We met as children. When I was seven, pale and skinny and already taller than all the other boys, a new girl joined our school class of scruffy and boisterous children. Her name was Judith Mirsky, and she had an English accent. She was demure, with an impassive face, straight brown hair and deep chocolate eyes. In her ochre-coloured school uniform, she looked like a sepia-tinted photograph. Next to us, with our ruddy cheeks and bright sea-grey eyes, she was like a glimpse of the past.

She glanced around the classroom at us from under a long fringe and hid her small hands in the pockets of a brown coat that was too big for her. But despite her apparently timid nature, despite her alien accent and appearance, she was greeted with curiosity rather than hostility.

In class, she was quiet, but knew the answers. Out in the schoolyard, Judith was transformed. She ran faster than anyone else and laughed harder than anyone else. A red flush seeped like blood from two pin points high on her pallid cheeks; her eyes turned jewel-bright amber. She became abrupt and sharp, the kind of girl who would pinch you when you weren’t looking, but not hard.

Judith and I were not exactly friends. And yet, her presence was notable throughout my childhood. We would bump into one another at the supermarket. Our mothers stopped to make small talk, and we made faces at each other across the laden shopping trolleys. She came to my ninth birthday party, and broke Steven’s action figure, because he wouldn’t let her play pirates with the boys. When we were in fifth class, we were both enrolled for swimming classes at the local swimming pool.

I had been to the beach on July days when the dull Irish sun deigned to shine. My father had waded into the sea with me, water streaming in rivulets through his chest hair, and held me afloat in the water, his big hands under my torso. I kicked and splashed, but as soon as he let go, I sank spluttering under the waves.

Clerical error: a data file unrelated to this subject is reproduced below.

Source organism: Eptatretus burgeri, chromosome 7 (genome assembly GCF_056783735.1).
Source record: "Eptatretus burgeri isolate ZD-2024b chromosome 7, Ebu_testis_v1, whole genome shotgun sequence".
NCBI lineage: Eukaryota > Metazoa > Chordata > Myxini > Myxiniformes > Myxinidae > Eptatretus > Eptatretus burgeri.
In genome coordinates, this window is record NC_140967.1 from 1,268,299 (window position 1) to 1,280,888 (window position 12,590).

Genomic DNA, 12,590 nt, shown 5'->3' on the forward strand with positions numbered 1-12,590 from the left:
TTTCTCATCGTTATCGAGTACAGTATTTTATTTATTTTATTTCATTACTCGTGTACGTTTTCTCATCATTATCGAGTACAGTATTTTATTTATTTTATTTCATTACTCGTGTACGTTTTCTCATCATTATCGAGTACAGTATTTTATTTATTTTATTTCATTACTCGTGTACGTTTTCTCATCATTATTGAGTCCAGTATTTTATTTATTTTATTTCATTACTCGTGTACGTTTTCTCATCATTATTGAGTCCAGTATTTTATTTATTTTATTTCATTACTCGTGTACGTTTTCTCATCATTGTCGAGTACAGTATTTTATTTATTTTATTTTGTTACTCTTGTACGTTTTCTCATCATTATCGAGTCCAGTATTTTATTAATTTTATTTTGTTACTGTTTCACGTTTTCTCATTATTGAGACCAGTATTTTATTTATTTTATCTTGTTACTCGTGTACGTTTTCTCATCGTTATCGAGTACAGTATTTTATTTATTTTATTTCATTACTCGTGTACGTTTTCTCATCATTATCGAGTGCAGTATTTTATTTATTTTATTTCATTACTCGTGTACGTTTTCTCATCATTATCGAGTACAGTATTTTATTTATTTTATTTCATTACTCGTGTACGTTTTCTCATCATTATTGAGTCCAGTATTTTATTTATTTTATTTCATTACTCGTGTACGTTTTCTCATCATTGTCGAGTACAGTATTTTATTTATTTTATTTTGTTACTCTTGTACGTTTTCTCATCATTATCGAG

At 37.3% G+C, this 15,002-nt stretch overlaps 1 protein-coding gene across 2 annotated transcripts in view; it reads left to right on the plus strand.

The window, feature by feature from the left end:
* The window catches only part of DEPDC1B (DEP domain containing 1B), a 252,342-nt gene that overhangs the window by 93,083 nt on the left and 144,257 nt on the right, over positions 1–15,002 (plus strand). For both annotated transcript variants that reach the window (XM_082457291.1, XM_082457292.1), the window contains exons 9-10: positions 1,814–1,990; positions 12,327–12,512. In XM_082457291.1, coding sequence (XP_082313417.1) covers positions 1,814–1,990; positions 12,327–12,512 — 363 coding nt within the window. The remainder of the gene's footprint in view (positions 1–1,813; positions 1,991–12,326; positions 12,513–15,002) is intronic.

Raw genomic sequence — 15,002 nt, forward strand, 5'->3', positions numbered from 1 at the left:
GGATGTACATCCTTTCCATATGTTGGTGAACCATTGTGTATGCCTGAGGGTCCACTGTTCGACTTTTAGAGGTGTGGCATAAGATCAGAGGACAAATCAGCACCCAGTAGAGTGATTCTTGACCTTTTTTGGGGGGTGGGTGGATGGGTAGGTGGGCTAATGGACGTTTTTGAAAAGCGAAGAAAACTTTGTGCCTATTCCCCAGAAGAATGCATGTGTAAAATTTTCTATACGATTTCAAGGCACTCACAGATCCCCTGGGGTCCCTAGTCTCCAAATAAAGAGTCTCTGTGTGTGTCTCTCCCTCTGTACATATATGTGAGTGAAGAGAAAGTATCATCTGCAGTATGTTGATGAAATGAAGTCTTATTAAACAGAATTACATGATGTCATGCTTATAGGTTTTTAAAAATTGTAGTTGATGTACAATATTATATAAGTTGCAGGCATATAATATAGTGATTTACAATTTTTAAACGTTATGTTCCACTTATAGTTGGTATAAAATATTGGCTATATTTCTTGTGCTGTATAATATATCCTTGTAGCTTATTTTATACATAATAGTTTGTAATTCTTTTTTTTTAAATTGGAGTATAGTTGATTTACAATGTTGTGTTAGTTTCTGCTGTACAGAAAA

My experience thus far with swimming had therefore not instilled me with much confidence. Emerging from the warm, damp changing room into the cool air of the connecting corridor, I walked carefully along the ledges of the green tiled pond of disinfectant to avoid getting my feet wet. The clamouring echoes of the pool made my head ring, and I could feel goose bumps erupting on my skin as I approached the edge of the water. Several of the shivering children lined at the edge of the pool were in my class, and Judith was one of them.

There was no part of me that wanted to learn how to swim. Even my toes seemed to curl up in dismay at the prospect. They retreated back from the edge of the swimming pool with a mind of their own. ‘No!’ my knees shouted in agreement. The hair all over my body strained away from my skin in a desperate attempt to distance itself from the body that was, inexplicably, about to immerse itself in this expanse of deep water.

The children who could swim were separated from those who could not.

‘I’m a mermaid’, Judith said, poking me sharply in the ribs before joining the other group. I was eleven, far too old for believing things. But, I wanted to believe her. When I watched her small, lithe body writhe and contort under the water, I could almost, at times, see a flash of a tail fin, a scaly underwater glint.